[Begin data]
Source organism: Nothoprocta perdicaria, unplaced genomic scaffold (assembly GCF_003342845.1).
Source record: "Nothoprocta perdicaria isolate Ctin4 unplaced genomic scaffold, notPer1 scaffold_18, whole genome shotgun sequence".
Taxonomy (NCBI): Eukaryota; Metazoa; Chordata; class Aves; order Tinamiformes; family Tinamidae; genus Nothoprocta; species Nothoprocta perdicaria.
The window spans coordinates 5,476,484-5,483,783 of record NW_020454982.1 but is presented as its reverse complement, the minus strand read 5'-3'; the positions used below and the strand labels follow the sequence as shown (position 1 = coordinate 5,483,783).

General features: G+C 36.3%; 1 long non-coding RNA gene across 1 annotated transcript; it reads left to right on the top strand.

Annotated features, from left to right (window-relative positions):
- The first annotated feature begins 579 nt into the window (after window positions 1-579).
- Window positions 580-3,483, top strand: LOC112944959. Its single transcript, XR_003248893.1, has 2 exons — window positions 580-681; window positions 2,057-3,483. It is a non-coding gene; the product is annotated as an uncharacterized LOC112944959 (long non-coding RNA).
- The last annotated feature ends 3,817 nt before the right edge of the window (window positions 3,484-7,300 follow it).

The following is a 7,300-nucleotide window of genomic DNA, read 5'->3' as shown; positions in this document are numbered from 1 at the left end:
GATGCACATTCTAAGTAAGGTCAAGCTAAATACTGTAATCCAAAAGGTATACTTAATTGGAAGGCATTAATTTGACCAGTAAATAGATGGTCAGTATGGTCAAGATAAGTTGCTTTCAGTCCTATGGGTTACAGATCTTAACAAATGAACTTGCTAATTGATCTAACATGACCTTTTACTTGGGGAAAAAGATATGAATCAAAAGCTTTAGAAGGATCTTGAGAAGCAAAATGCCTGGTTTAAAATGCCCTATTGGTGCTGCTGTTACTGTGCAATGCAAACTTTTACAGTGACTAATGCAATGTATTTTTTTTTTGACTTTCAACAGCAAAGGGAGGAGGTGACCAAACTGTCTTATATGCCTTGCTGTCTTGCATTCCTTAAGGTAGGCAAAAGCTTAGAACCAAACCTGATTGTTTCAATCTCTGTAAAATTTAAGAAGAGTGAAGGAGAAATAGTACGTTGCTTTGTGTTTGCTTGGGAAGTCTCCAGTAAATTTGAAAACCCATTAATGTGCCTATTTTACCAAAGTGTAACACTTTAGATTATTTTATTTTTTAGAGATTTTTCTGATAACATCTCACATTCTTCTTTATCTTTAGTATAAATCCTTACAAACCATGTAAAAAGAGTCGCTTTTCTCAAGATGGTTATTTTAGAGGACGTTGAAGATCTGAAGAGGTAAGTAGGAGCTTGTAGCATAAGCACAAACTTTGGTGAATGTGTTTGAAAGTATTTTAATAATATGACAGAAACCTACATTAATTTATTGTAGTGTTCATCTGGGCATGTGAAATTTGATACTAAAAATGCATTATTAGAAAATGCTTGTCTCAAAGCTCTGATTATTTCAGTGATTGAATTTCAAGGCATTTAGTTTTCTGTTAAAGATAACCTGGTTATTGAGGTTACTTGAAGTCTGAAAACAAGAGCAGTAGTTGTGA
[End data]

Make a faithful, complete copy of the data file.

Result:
Source organism: Nothoprocta perdicaria, unplaced genomic scaffold (assembly GCF_003342845.1).
Source record: "Nothoprocta perdicaria isolate Ctin4 unplaced genomic scaffold, notPer1 scaffold_18, whole genome shotgun sequence".
Taxonomy (NCBI): Eukaryota; Metazoa; Chordata; class Aves; order Tinamiformes; family Tinamidae; genus Nothoprocta; species Nothoprocta perdicaria.
The window spans coordinates 5,476,484-5,483,783 of record NW_020454982.1 but is presented as its reverse complement, the minus strand read 5'-3'; the positions used below and the strand labels follow the sequence as shown (position 1 = coordinate 5,483,783).

General features: G+C 36.3%; 1 long non-coding RNA gene across 1 annotated transcript; it reads left to right on the top strand.

Annotated features, from left to right (window-relative positions):
- The first annotated feature begins 579 nt into the window (after window positions 1-579).
- Window positions 580-3,483, top strand: LOC112944959. Its single transcript, XR_003248893.1, has 2 exons — window positions 580-681; window positions 2,057-3,483. It is a non-coding gene; the product is annotated as an uncharacterized LOC112944959 (long non-coding RNA).
- The last annotated feature ends 3,817 nt before the right edge of the window (window positions 3,484-7,300 follow it).

The following is a 7,300-nucleotide window of genomic DNA, read 5'->3' as shown; positions in this document are numbered from 1 at the left end:
GATGCACATTCTAAGTAAGGTCAAGCTAAATACTGTAATCCAAAAGGTATACTTAATTGGAAGGCATTAATTTGACCAGTAAATAGATGGTCAGTATGGTCAAGATAAGTTGCTTTCAGTCCTATGGGTTACAGATCTTAACAAATGAACTTGCTAATTGATCTAACATGACCTTTTACTTGGGGAAAAAGATATGAATCAAAAGCTTTAGAAGGATCTTGAGAAGCAAAATGCCTGGTTTAAAATGCCCTATTGGTGCTGCTGTTACTGTGCAATGCAAACTTTTACAGTGACTAATGCAATGTATTTTTTTTTTGACTTTCAACAGCAAAGGGAGGAGGTGACCAAACTGTCTTATATGCCTTGCTGTCTTGCATTCCTTAAGGTAGGCAAAAGCTTAGAACCAAACCTGATTGTTTCAATCTCTGTAAAATTTAAGAAGAGTGAAGGAGAAATAGTACGTTGCTTTGTGTTTGCTTGGGAAGTCTCCAGTAAATTTGAAAACCCATTAATGTGCCTATTTTACCAAAGTGTAACACTTTAGATTATTTTATTTTTTAGAGATTTTTCTGATAACATCTCACATTCTTCTTTATCTTTAGTATAAATCCTTACAAACCATGTAAAAAGAGTCGCTTTTCTCAAGATGGTTATTTTAGAGGACGTTGAAGATCTGAAGAGGTAAGTAGGAGCTTGTAGCATAAGCACAAACTTTGGTGAATGTGTTTGAAAGTATTTTAATAATATGACAGAAACCTACATTAATTTATTGTAGTGTTCATCTGGGCATGTGAAATTTGATACTAAAAATGCATTATTAGAAAATGCTTGTCTCAAAGCTCTGATTATTTCAGTGATTGAATTTCAAGGCATTTAGTTTTCTGTTAAAGATAACCTGGTTATTGAGGTTACTTGAAGTCTGAAAACAAGAGCAGTAGTTGTGA